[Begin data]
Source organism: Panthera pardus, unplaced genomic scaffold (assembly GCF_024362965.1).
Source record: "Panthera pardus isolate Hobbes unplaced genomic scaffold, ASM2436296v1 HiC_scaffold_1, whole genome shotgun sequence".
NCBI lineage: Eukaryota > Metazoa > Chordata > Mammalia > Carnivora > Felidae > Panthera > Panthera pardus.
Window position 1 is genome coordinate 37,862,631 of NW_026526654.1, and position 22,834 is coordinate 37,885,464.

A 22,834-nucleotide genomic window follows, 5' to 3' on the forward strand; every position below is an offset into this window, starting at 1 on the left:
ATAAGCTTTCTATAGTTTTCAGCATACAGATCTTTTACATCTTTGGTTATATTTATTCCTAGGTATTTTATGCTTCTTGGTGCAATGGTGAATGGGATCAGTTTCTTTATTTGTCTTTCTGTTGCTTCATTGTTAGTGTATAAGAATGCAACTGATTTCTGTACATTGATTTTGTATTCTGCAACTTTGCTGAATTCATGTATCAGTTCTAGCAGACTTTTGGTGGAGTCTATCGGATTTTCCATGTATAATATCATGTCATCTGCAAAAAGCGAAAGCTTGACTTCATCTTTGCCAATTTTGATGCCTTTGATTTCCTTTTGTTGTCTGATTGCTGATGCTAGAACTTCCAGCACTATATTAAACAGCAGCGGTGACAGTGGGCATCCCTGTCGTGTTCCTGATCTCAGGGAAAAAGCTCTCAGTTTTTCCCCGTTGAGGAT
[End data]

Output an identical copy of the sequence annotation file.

Source organism: Panthera pardus, unplaced genomic scaffold (assembly GCF_024362965.1).
Source record: "Panthera pardus isolate Hobbes unplaced genomic scaffold, ASM2436296v1 HiC_scaffold_1, whole genome shotgun sequence".
NCBI lineage: Eukaryota > Metazoa > Chordata > Mammalia > Carnivora > Felidae > Panthera > Panthera pardus.
Window position 1 is genome coordinate 37,862,631 of NW_026526654.1, and position 22,834 is coordinate 37,885,464.

A 22,834-nucleotide genomic window follows, 5' to 3' on the forward strand; every position below is an offset into this window, starting at 1 on the left:
ATAAGCTTTCTATAGTTTTCAGCATACAGATCTTTTACATCTTTGGTTATATTTATTCCTAGGTATTTTATGCTTCTTGGTGCAATGGTGAATGGGATCAGTTTCTTTATTTGTCTTTCTGTTGCTTCATTGTTAGTGTATAAGAATGCAACTGATTTCTGTACATTGATTTTGTATTCTGCAACTTTGCTGAATTCATGTATCAGTTCTAGCAGACTTTTGGTGGAGTCTATCGGATTTTCCATGTATAATATCATGTCATCTGCAAAAAGCGAAAGCTTGACTTCATCTTTGCCAATTTTGATGCCTTTGATTTCCTTTTGTTGTCTGATTGCTGATGCTAGAACTTCCAGCACTATATTAAACAGCAGCGGTGACAGTGGGCATCCCTGTCGTGTTCCTGATCTCAGGGAAAAAGCTCTCAGTTTTTCCCCGTTGAGGAT